Waking up with a river running through your campsite is quite unpleasant. Stormwater management is essential to protect your campground from flooding even when space is limited. Slopes will create proper drainage so that rain that drain into the surrounding vegetation. Understanding drainage techniques will also help balance the amount of land that should be cleared for each campsite. Other stormwater management techniques include dry ponds which is designed to manage extreme rain flow events. In certain cases, a dry pond is the only viable option and devoting a space just for a rainfall event will seem wasteful when space is limited. Dry ponds can be incorporated into recreational greenspaces that adds to the camper experience. The right mix of recreational spaces will attract and retain new customers.

Parking space will be at a premium. Parking restrictions on the number of vehicles allowed per site could help deal with this issue. Overflow parking is another option to help minimize the amount of space required at each campsite.

Understanding behavior and the socio-economic status of your clientele will mean maximizing the right mix of designated RV sites with water, sewer and power hookups and tent sites with water access.  You may also offer other desirable options such as pet-friendly cabins, solar powered domes, yurts, tree houses, rejuvenated trailers, remote-work destinations with internet access and RV camping rentals.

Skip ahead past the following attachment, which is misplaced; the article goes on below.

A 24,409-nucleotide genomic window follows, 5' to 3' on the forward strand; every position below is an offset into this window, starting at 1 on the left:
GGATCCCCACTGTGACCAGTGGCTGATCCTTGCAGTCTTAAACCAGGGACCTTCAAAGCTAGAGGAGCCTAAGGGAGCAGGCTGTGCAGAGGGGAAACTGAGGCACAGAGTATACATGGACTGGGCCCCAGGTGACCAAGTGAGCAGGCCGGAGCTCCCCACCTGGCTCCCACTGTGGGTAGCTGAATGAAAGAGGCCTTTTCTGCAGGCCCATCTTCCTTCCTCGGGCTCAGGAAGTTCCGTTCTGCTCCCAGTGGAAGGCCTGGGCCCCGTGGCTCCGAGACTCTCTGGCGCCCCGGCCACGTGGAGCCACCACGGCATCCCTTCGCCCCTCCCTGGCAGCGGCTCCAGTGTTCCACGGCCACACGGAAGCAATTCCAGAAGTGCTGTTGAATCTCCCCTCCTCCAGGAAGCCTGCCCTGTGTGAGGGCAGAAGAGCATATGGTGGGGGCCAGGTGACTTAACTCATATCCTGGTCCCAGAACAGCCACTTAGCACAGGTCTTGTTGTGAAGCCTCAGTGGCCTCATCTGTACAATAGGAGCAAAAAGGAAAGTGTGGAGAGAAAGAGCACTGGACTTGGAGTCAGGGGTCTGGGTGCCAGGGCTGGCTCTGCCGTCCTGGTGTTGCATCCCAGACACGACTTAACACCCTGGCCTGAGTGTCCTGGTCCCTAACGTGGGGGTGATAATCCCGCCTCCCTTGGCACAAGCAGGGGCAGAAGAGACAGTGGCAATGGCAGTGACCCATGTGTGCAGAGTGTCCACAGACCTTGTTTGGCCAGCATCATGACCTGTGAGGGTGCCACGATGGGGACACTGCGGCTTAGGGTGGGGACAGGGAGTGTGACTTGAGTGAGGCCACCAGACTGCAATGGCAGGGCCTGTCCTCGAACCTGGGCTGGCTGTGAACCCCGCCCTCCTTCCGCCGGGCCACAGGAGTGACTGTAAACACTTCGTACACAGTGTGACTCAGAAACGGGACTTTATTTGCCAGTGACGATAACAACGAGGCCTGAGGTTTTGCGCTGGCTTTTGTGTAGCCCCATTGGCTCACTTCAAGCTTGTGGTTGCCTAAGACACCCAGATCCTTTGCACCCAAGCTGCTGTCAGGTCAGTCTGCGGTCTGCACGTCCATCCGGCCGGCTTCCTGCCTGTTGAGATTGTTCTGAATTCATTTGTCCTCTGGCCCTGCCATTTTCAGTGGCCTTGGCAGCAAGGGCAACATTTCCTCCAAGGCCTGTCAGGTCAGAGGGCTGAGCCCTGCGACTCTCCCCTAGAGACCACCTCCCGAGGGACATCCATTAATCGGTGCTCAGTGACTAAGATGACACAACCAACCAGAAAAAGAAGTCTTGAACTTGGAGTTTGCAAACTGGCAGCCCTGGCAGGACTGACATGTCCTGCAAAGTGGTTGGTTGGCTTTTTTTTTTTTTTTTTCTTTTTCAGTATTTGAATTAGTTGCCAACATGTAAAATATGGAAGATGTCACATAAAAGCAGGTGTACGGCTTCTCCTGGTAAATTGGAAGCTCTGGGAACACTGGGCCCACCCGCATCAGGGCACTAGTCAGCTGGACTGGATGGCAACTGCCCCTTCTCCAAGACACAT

Boat ramps are great for lake access.  There are a few things to consider when building a boat ramp.  What type of boats will be used?  Is there another ramp available nearby? How often will the boat ramp be used? Does your target market own boats?  What is your budget? Will the country allow a permit for a boat launch?

Spring Lake RV Campground located at Spring Lake near Stony Plain, Alberta

Benefits of Designing a Small Campground

The camping experience has changed drastically over the years and is no longer reserved for the hardcore survival camping purists. On the other end of the spectrum of survival camping is glamping. Glamping is camping with all the comforts of modern society blended with a majestic natural experience (i.e., see Half Moon Lake Lake Resort Glamping Domes or Glamp Good in Wetaskiwin, Alberta). Glamping has really gained traction in the last few years as it reduces the barriers to camping for those who want to camp but do not have the RV or camping equipment, etc. While the campground designs options are endless, your main goal for a smaller campground design is to avoid redundancy and unusable spaces. A greenspace can be used as a communal picnic space, movie nights and themed daytime activities in addition to serving as a functional dry pond for extreme weather events.

From a financial perspective, smaller campground design can be more cost-effective. The costs associated with maintaining a campground, such as landscaping, waste management, and utilities, can be significantly reduced with a smaller design.